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Project: Rear Main Seal Leak Repair for a Volvo 760GLE

DeRail wrote more about finding a rear main seal leak:

“I noticed that my 88 760GLE (B280F) has developed an oil leak at the rear main seal. I had changed the oil a few months prior, but that is about it, the car has been running fine and there’s no noticeable drop in oil level. I don’t have the experience, garagespace to do it, or the money to pay someone to do it. I did take it into my mechanic to just take a look and he said it was the rear main seal, and if it’s just a seep more than a leak, keep an eye on it but don’t worry too much about it. I’ve been reading and its been said that the flametrap should be checked whenever there’s an oil change, which I didn’t know when I changed the oil last. Whereabouts is the flametrap located on the B280F? Also, am I on the right track here checking the flametrap first?

Also: When I took it in to the mechanic, he mentioned that he saw loose oil around the oilpan, not sure if it had leaked from there or came out from where it’s leaking above. If the former is true, I would find it odd for multiple seals to go without some external force (i.e. excess pressure)”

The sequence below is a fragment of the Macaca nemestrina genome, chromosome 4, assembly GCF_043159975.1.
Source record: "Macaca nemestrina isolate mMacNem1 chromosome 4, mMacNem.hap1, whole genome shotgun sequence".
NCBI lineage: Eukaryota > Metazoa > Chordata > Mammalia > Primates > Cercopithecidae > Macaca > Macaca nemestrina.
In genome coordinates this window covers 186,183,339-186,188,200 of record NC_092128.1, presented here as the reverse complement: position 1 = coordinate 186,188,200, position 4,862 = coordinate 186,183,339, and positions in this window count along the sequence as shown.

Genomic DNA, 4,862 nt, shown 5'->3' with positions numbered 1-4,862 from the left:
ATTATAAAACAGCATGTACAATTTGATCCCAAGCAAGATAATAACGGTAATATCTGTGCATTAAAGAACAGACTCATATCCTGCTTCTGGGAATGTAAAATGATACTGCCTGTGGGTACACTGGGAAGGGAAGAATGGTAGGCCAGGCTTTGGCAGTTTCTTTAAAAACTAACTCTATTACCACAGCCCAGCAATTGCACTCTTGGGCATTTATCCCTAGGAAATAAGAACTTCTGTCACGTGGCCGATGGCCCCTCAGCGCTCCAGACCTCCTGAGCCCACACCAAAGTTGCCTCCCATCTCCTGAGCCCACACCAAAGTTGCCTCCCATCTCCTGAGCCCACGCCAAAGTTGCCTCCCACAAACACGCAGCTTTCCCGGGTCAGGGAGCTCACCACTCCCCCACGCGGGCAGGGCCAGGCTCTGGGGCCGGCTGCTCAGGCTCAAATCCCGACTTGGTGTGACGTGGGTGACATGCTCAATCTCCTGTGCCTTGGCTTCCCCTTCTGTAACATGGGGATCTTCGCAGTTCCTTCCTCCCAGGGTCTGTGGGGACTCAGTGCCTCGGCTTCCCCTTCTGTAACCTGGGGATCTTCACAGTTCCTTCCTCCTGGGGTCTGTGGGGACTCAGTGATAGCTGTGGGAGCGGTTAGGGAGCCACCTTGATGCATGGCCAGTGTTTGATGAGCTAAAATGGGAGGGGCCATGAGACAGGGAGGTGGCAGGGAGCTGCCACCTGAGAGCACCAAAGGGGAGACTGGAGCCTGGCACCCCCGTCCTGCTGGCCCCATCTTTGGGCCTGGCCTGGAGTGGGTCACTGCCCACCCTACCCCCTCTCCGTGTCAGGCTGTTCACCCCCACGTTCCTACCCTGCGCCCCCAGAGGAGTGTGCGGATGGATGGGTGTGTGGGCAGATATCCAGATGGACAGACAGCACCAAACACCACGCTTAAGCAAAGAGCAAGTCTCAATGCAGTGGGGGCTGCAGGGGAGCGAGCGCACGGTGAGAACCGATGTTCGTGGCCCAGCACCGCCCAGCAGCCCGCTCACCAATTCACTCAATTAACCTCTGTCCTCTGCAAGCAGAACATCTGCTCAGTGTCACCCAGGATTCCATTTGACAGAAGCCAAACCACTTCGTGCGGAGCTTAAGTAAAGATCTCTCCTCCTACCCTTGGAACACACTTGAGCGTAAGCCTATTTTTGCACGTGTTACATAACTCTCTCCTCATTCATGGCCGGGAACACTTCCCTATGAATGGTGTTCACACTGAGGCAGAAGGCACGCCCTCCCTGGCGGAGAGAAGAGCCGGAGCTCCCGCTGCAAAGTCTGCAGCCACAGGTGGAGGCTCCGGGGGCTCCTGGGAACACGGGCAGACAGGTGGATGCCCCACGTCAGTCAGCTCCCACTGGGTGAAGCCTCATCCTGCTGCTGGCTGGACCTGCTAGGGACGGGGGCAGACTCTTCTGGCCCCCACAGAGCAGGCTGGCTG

“You can eliminate, or otherwise, the centre shaft seal by removing the cap. If there is oil in the distributor then it is most likely that seal that is gone. Next check around the body of the distributor where it sits into the engine. If the large O ring is the problem you will have oil on the outside of the engine at that point and running away from it. The small O ring can’t be checked without removing the distributor but its main purpose is to stop oil going up the shaft and into the distributor. So, no oil in the distributor would indicate that it is OK.

Marking the position of the distributor will help to keep the timing right, however (there’s always one of these), pull the distributor straight out, note the position of the plate, rotor and offset drive cog. Draw a diagram or, in these technological days of digital cameras, take a photograph so you can reinstall everything correctly and not 180 degrees out of alignment. The distributor may be tough to remove as the body is aluminium and may be stuck in place. It will come out, usually in a rush and with battered knuckles on your hand.

When replacing the O rings use a little Vaseline to help get them on. Put antiseize on the bolts and a film of antiseize on the distributor body to make it easier to remove if you need to do this again in the distant future.”


Rear Main Seal Leak 88 760

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